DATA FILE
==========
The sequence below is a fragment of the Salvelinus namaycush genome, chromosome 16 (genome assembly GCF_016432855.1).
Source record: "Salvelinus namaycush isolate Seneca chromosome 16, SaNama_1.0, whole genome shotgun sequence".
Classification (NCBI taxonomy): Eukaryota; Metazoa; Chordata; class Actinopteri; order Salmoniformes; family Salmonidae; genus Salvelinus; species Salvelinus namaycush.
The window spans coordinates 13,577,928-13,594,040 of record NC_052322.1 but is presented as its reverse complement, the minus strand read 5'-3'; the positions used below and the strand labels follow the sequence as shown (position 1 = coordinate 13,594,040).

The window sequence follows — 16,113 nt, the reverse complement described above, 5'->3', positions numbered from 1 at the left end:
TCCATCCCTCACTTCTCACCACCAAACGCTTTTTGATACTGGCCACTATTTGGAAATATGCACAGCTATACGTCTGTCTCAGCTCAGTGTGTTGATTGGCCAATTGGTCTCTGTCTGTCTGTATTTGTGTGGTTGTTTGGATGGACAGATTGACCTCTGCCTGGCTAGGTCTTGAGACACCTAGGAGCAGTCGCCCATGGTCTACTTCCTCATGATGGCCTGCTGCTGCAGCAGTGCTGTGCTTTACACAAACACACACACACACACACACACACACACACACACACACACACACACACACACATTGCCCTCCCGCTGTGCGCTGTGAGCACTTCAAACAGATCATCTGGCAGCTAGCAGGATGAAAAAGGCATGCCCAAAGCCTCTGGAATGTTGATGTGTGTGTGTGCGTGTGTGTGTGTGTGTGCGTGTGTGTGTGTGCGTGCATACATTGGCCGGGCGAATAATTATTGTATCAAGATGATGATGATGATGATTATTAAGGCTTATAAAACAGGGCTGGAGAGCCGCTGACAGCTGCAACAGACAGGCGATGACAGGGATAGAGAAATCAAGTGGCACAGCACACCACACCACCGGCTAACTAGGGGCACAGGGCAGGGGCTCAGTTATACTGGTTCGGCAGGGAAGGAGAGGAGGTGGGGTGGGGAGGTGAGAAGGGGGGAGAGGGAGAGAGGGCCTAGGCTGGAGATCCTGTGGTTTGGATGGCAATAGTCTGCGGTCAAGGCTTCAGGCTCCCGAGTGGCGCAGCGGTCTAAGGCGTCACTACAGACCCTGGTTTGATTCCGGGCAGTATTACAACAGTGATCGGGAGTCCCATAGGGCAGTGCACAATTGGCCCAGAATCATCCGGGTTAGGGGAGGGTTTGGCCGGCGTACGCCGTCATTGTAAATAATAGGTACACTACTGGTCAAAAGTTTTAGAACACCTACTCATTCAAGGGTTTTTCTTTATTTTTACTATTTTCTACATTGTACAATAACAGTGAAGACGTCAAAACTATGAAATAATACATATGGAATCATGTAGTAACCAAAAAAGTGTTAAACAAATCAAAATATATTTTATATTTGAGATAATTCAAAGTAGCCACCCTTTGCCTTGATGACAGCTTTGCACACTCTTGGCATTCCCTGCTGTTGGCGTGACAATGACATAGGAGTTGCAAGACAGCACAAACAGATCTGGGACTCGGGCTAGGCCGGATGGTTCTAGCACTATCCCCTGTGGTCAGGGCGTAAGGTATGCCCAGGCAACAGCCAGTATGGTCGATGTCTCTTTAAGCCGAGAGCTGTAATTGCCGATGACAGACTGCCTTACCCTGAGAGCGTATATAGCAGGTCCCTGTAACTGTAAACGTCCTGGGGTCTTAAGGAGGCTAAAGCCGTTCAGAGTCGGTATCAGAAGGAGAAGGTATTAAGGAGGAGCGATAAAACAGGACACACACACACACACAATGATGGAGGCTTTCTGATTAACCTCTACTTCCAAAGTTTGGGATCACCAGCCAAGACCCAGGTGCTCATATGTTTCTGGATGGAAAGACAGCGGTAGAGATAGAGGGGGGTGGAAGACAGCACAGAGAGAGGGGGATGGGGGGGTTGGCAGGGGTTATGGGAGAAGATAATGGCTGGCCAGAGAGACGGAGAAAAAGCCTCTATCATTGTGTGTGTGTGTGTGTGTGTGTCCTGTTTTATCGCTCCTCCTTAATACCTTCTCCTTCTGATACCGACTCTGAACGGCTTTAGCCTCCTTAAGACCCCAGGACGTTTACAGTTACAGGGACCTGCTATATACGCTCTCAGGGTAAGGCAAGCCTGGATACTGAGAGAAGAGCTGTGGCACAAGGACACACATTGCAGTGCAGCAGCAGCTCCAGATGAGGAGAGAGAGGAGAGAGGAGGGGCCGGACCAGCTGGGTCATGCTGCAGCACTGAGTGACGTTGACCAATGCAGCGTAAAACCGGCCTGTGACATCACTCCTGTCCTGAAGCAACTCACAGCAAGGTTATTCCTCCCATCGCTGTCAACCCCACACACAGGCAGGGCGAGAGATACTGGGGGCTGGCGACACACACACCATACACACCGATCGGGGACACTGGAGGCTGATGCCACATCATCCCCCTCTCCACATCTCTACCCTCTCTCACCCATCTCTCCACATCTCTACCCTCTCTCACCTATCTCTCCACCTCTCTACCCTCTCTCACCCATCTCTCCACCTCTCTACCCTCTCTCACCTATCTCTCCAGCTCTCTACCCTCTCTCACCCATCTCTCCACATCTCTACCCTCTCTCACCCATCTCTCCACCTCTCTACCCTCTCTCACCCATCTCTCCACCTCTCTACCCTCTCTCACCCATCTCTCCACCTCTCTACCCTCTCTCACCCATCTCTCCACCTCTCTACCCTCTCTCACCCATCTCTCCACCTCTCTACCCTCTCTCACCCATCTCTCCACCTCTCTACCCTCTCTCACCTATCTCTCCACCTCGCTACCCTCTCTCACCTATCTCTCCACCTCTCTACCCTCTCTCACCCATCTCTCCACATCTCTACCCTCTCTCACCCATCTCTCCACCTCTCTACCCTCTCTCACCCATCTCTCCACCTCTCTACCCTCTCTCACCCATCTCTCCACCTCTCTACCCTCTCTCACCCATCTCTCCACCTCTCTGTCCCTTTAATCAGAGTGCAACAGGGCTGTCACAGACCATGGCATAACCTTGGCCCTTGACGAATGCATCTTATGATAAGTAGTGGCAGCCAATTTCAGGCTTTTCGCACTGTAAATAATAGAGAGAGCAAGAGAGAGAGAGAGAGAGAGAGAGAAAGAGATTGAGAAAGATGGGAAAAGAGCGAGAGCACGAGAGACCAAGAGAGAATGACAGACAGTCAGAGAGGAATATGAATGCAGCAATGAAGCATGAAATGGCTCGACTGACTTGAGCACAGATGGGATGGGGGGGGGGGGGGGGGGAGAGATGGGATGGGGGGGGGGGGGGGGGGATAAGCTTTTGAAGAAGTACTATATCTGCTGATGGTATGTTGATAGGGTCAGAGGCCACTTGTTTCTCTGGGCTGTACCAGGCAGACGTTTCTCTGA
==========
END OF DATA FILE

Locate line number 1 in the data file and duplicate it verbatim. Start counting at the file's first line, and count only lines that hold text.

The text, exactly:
The sequence below is a fragment of the Salvelinus namaycush genome, chromosome 16 (genome assembly GCF_016432855.1).